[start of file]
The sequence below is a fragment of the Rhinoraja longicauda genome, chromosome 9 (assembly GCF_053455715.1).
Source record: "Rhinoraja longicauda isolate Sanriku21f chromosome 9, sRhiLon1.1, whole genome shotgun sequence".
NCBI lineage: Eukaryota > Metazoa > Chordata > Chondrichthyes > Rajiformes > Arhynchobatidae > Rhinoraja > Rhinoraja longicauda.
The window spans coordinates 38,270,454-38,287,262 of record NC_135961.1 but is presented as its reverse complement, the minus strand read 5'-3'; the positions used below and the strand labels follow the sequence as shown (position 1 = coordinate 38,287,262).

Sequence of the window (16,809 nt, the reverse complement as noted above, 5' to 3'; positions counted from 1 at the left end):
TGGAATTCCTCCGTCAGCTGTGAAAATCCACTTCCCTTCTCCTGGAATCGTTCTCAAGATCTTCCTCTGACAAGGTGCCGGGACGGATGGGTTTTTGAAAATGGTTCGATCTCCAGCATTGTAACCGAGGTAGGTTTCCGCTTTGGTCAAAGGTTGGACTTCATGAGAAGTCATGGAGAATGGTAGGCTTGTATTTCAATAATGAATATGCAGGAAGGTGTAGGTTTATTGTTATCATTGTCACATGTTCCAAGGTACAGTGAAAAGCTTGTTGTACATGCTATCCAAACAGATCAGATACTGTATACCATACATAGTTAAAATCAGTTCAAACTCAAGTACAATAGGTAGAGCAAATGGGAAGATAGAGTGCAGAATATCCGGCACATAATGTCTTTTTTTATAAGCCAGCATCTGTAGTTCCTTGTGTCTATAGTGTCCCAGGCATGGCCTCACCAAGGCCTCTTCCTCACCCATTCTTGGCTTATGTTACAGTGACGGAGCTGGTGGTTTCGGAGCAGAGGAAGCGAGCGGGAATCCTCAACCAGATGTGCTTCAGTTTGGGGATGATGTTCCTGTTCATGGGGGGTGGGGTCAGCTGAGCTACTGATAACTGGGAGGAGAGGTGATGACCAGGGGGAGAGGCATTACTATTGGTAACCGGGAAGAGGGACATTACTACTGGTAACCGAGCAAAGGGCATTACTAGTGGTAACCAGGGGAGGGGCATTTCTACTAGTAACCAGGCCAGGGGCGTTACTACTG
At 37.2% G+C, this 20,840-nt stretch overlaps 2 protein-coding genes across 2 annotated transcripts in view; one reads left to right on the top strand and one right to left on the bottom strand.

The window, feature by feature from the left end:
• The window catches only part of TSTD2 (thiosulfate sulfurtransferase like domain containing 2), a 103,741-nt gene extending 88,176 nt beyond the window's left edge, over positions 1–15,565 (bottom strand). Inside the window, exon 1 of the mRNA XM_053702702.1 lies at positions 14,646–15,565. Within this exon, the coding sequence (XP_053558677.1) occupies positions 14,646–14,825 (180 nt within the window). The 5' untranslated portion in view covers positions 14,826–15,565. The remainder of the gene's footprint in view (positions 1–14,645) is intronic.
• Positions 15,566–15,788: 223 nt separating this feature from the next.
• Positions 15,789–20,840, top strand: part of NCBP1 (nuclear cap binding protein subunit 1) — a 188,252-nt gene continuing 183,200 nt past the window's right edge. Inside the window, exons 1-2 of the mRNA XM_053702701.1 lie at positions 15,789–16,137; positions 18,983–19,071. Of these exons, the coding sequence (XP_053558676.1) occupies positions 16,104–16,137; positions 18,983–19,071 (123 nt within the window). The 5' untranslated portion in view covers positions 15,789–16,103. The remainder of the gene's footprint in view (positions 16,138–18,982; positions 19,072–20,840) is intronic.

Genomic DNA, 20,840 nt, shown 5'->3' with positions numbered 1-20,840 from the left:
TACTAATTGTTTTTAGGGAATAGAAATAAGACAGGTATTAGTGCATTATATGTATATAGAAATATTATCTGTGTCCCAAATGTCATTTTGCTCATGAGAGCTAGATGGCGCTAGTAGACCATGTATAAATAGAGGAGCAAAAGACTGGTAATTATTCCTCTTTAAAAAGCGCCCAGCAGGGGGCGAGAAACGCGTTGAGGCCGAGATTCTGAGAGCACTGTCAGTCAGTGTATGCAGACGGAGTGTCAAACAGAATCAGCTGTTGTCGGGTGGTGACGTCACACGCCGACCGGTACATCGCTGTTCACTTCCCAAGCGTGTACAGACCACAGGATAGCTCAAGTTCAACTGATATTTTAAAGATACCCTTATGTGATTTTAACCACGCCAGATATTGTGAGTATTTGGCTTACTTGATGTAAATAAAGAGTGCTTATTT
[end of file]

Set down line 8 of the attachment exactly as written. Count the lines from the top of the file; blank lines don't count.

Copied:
The window, feature by feature from the left end: